The British television director Alan Clarke is primarily associated with the visceral social realism of such works as his banned borstal play 'Scum', and his study of football hooliganism, 'The Firm'. This book uncovers the full range of his work from the mythic fantasy of Penda's Fen, to the radical short film on terrorism, 'Elephant'.
Dave Rolinson uses original research to examine the development of Clarke's career from the theatre and the 'studio system' of provocative television play strands of the 1960s and 1970s, to the increasingly personal work of the 1980s, which established him as one of Britain's greatest auteur directors.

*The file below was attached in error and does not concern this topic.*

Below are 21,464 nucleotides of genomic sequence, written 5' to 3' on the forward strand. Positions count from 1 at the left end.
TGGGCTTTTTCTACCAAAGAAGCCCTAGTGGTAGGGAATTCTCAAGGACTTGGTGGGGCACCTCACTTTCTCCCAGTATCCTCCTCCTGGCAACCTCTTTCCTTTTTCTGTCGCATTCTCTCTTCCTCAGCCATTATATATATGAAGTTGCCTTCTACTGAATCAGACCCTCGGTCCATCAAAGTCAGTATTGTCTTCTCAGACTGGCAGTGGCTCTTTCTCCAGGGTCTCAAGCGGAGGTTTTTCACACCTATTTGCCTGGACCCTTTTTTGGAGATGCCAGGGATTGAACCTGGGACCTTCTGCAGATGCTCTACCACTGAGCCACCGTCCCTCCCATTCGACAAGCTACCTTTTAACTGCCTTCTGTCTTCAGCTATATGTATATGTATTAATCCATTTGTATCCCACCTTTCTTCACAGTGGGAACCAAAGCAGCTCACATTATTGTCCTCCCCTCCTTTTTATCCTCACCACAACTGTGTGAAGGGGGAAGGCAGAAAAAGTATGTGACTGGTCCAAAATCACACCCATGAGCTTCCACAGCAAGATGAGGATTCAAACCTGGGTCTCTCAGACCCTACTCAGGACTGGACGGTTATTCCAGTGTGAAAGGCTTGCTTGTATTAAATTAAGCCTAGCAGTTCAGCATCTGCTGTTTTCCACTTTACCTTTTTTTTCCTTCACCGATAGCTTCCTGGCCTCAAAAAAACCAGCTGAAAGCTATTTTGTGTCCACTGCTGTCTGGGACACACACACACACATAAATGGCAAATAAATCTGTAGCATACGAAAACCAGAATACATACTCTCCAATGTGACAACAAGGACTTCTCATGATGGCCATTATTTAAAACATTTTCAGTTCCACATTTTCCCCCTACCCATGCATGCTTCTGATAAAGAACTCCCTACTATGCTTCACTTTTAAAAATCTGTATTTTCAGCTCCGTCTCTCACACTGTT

'Alan Clarke' examines techniques of television direction, and proposes new methodologies as it questions the critical neglect of directors in what is traditionally seen as a writer's medium. It raises crucial issues in television studies, including aesthetics, authorship, censorship, the convergence of film and television, drama-documentary form, narrative and realism. -- .
Dave Rolinson is Lecturer in Film Studies at the University of Hull -- .
Author's introduction 1. The director in television's 'studio system' 2. Realism and censorship in the 1970s 3. Form and narrative in the 1980s Conclusion Appendix: Television programmes directed by Alan Clarke Bibliography Index -- .